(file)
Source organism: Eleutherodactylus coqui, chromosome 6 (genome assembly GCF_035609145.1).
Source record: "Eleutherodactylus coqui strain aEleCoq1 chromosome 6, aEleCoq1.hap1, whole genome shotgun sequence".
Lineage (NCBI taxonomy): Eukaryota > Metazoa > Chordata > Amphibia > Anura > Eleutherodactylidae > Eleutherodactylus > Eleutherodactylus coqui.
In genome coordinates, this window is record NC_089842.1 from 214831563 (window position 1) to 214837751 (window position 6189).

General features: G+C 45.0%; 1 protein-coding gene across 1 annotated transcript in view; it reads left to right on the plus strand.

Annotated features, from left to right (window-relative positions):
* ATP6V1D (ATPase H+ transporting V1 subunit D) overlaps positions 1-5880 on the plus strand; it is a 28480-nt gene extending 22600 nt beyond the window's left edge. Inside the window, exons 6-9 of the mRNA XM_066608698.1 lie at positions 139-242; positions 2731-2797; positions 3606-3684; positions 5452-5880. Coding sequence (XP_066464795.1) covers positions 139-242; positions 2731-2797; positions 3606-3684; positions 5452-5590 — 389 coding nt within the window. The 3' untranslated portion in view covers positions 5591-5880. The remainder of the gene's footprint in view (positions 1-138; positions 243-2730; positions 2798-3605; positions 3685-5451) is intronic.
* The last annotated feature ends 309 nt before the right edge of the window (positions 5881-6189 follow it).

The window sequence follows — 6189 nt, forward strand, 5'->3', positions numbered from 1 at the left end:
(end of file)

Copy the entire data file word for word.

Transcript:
Source organism: Eleutherodactylus coqui, chromosome 6 (genome assembly GCF_035609145.1).
Source record: "Eleutherodactylus coqui strain aEleCoq1 chromosome 6, aEleCoq1.hap1, whole genome shotgun sequence".
Lineage (NCBI taxonomy): Eukaryota > Metazoa > Chordata > Amphibia > Anura > Eleutherodactylidae > Eleutherodactylus > Eleutherodactylus coqui.
In genome coordinates, this window is record NC_089842.1 from 214831563 (window position 1) to 214837751 (window position 6189).

General features: G+C 45.0%; 1 protein-coding gene across 1 annotated transcript in view; it reads left to right on the plus strand.

Annotated features, from left to right (window-relative positions):
* ATP6V1D (ATPase H+ transporting V1 subunit D) overlaps positions 1-5880 on the plus strand; it is a 28480-nt gene extending 22600 nt beyond the window's left edge. Inside the window, exons 6-9 of the mRNA XM_066608698.1 lie at positions 139-242; positions 2731-2797; positions 3606-3684; positions 5452-5880. Coding sequence (XP_066464795.1) covers positions 139-242; positions 2731-2797; positions 3606-3684; positions 5452-5590 — 389 coding nt within the window. The 3' untranslated portion in view covers positions 5591-5880. The remainder of the gene's footprint in view (positions 1-138; positions 243-2730; positions 2798-3605; positions 3685-5451) is intronic.
* The last annotated feature ends 309 nt before the right edge of the window (positions 5881-6189 follow it).

The window sequence follows — 6189 nt, forward strand, 5'->3', positions numbered from 1 at the left end: